Sexuality and the constructions of homosexuality can change depending on where one is in the time, political system and location. Also depending on the class, status, race and age of a person, the ways in which sexuality and gender is expected to be expressed/performed can also change.

That being said . . .

Because these constructions are not static, it must be known that applying this medical understanding of lesbianism onto the relations –which were not explicitly sexual – that Sappho had with other women is objectively incorrect, as her relations do not necessarily have the sexual desire for a woman that lesbianism suggests.

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Simeon Solomon, Sappho and Erinna in a Garden at Mytilene, 1864

Another Understanding of Lesbianism

If we look at lesbianism as a continuum, or rather a happening of relations between women identified peoples that are intimate but not necessarily romantic or platonic, this could be accurately applied to Sappho or her work based on what is currently known about either.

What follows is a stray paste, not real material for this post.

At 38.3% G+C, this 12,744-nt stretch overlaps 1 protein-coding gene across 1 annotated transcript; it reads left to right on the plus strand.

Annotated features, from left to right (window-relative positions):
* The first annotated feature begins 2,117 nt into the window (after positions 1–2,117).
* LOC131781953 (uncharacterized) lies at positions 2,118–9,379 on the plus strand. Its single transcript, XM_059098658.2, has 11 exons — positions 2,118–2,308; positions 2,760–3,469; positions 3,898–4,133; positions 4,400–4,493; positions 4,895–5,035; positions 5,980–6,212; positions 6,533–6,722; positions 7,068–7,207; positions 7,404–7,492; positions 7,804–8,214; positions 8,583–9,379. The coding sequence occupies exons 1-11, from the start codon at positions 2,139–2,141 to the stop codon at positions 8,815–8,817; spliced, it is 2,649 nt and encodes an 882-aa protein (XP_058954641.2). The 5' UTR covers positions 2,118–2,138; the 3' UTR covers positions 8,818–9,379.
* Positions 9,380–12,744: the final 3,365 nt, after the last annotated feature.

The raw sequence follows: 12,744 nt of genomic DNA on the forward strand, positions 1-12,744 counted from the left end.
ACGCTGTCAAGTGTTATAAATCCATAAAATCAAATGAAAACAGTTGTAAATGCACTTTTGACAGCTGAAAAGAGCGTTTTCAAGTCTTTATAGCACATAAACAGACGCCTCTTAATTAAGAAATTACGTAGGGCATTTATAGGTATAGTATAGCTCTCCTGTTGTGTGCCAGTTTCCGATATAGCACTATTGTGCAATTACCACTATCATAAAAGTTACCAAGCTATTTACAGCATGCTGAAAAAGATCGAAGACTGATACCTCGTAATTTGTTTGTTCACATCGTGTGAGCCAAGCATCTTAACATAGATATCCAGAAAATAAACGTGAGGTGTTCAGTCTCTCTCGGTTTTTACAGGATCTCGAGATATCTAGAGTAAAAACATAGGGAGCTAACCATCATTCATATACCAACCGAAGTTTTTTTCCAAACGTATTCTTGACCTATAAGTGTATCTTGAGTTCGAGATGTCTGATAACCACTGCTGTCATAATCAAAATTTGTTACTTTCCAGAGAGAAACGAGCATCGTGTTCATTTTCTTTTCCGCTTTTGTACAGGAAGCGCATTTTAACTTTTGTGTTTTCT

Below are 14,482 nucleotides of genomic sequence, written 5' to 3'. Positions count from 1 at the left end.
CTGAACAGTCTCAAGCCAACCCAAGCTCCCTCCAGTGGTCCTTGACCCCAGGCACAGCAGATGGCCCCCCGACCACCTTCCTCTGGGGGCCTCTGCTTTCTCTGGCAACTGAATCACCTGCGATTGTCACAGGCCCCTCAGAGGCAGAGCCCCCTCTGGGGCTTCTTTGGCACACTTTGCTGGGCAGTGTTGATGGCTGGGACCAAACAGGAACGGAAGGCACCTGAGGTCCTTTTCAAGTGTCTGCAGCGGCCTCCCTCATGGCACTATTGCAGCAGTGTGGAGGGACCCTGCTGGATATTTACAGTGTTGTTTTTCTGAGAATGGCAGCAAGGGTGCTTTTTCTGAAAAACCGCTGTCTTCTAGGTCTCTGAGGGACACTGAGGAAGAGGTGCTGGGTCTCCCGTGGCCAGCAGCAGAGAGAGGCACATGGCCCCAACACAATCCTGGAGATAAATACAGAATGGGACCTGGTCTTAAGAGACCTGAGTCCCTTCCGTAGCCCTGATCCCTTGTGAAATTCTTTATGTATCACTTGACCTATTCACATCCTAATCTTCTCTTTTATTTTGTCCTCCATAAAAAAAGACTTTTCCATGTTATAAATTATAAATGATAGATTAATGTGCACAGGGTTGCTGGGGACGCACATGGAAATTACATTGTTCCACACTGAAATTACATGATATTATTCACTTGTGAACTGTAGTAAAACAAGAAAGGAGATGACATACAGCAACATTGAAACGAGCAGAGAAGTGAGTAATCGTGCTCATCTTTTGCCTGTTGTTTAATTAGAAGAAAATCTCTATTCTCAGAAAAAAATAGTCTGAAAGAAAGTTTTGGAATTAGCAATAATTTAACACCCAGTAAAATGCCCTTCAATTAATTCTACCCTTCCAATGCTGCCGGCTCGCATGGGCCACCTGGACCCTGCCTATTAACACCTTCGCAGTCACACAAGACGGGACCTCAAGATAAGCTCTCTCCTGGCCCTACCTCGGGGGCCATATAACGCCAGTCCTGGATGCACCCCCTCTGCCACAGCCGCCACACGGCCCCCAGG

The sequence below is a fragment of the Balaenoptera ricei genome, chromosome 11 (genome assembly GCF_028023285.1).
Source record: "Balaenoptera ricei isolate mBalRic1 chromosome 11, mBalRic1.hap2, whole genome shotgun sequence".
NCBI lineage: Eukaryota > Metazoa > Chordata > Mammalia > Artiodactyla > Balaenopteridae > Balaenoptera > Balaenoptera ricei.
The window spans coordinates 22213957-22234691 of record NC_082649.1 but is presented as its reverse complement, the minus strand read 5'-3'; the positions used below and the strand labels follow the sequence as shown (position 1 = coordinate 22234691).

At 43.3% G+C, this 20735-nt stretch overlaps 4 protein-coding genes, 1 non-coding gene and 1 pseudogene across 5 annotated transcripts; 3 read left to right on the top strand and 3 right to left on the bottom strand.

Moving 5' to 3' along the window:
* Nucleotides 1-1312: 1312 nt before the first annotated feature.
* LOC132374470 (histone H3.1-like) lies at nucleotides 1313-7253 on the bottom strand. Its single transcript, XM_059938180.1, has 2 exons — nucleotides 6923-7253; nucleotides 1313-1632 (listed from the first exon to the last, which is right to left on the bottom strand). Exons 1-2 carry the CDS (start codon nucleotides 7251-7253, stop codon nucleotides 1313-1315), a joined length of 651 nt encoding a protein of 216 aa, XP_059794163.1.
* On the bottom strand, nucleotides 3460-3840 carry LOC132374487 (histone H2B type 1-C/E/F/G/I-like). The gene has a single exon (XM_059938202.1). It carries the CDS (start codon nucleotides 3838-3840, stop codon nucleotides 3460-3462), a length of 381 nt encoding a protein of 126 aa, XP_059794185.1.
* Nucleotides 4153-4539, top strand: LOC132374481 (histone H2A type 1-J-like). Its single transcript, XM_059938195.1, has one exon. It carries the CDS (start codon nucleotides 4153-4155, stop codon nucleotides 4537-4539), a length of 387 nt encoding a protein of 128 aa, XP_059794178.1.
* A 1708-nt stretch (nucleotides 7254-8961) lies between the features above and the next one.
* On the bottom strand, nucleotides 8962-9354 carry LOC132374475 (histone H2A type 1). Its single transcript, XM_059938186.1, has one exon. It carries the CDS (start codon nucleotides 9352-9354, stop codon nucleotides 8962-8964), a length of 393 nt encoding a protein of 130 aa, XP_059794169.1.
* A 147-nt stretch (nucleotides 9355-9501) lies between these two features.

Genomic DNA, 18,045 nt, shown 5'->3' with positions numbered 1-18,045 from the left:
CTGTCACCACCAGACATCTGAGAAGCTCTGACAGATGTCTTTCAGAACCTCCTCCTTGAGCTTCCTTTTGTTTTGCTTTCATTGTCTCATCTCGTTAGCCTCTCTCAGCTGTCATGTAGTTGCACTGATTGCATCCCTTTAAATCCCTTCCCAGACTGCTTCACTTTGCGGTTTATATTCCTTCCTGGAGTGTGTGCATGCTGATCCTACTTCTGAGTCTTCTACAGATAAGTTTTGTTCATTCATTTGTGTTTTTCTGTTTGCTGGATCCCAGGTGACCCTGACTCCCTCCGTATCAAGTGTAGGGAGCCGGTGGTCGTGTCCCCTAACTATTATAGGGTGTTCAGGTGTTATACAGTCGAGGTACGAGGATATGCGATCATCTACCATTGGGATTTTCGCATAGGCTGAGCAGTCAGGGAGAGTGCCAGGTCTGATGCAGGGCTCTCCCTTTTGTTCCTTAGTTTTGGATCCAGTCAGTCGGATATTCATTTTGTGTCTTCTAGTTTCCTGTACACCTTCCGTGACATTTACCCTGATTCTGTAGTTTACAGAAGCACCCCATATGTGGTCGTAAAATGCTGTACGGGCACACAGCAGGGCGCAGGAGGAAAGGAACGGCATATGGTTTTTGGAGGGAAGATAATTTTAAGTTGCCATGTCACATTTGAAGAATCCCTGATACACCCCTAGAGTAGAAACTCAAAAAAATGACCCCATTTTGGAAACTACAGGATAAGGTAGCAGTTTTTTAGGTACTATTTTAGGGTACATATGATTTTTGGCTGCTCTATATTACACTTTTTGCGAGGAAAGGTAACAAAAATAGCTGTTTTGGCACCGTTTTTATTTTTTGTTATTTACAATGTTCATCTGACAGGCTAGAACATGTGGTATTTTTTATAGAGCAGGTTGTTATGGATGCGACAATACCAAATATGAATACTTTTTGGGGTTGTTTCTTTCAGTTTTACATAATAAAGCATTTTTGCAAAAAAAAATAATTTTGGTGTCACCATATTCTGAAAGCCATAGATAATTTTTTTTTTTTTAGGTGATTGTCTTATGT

Though not explicitly desire-motivated, Sappho did appreciate women and the relationships she held with them, as well as the female space of which she existed in. I believe that for this reason, feminists identify with Sappho and her ‘progressive’ views on women relationships (defying the concept that women are constantly in reproductive competition). But do we know if she was the only woman in this space and time that saw these relationships as intimate? Or was this just the way in which women had relationships?

But look at her poems!

Often, Sappho becomes the point of reference when discussing sexuality in antiquity, and has become famous because she confused everyone that wanted to understand her sexual orientation. She becomes a figure that is not appreciated for her work, but for her ‘mysteriousness’.

Her decidedly genius works proposed content including nature, old age, love, and relationships. This gives insight to how Sappho as an individual, therefore potentially how other women around her lived and saw their surroundings (though not necessarily). For this reason, continuing to search for, interpret and translate her fragments is important, but not with the motivating factor to pin down her sexuality.